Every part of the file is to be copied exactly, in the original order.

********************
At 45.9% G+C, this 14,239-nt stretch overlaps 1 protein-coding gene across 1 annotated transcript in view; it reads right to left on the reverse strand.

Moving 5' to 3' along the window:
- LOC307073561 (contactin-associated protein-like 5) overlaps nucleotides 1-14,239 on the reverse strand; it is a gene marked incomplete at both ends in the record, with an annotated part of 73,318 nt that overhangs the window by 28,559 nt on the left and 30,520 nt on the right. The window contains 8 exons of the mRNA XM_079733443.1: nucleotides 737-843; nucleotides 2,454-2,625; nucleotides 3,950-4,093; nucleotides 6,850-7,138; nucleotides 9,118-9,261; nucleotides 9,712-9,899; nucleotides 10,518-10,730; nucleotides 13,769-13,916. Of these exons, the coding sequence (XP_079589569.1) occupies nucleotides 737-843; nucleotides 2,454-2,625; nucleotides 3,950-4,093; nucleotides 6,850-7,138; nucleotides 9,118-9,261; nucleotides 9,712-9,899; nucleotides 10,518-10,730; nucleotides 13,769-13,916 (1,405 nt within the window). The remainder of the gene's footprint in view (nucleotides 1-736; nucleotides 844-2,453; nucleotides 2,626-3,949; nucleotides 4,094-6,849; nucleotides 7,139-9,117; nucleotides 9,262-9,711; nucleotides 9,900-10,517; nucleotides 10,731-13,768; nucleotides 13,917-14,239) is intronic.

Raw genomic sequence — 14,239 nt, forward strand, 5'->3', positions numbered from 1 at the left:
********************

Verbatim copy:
At 45.9% G+C, this 14,239-nt stretch overlaps 1 protein-coding gene across 1 annotated transcript in view; it reads right to left on the reverse strand.

Moving 5' to 3' along the window:
- LOC307073561 (contactin-associated protein-like 5) overlaps nucleotides 1-14,239 on the reverse strand; it is a gene marked incomplete at both ends in the record, with an annotated part of 73,318 nt that overhangs the window by 28,559 nt on the left and 30,520 nt on the right. The window contains 8 exons of the mRNA XM_079733443.1: nucleotides 737-843; nucleotides 2,454-2,625; nucleotides 3,950-4,093; nucleotides 6,850-7,138; nucleotides 9,118-9,261; nucleotides 9,712-9,899; nucleotides 10,518-10,730; nucleotides 13,769-13,916. Of these exons, the coding sequence (XP_079589569.1) occupies nucleotides 737-843; nucleotides 2,454-2,625; nucleotides 3,950-4,093; nucleotides 6,850-7,138; nucleotides 9,118-9,261; nucleotides 9,712-9,899; nucleotides 10,518-10,730; nucleotides 13,769-13,916 (1,405 nt within the window). The remainder of the gene's footprint in view (nucleotides 1-736; nucleotides 844-2,453; nucleotides 2,626-3,949; nucleotides 4,094-6,849; nucleotides 7,139-9,117; nucleotides 9,262-9,711; nucleotides 9,900-10,517; nucleotides 10,731-13,768; nucleotides 13,917-14,239) is intronic.

Raw genomic sequence — 14,239 nt, forward strand, 5'->3', positions numbered from 1 at the left: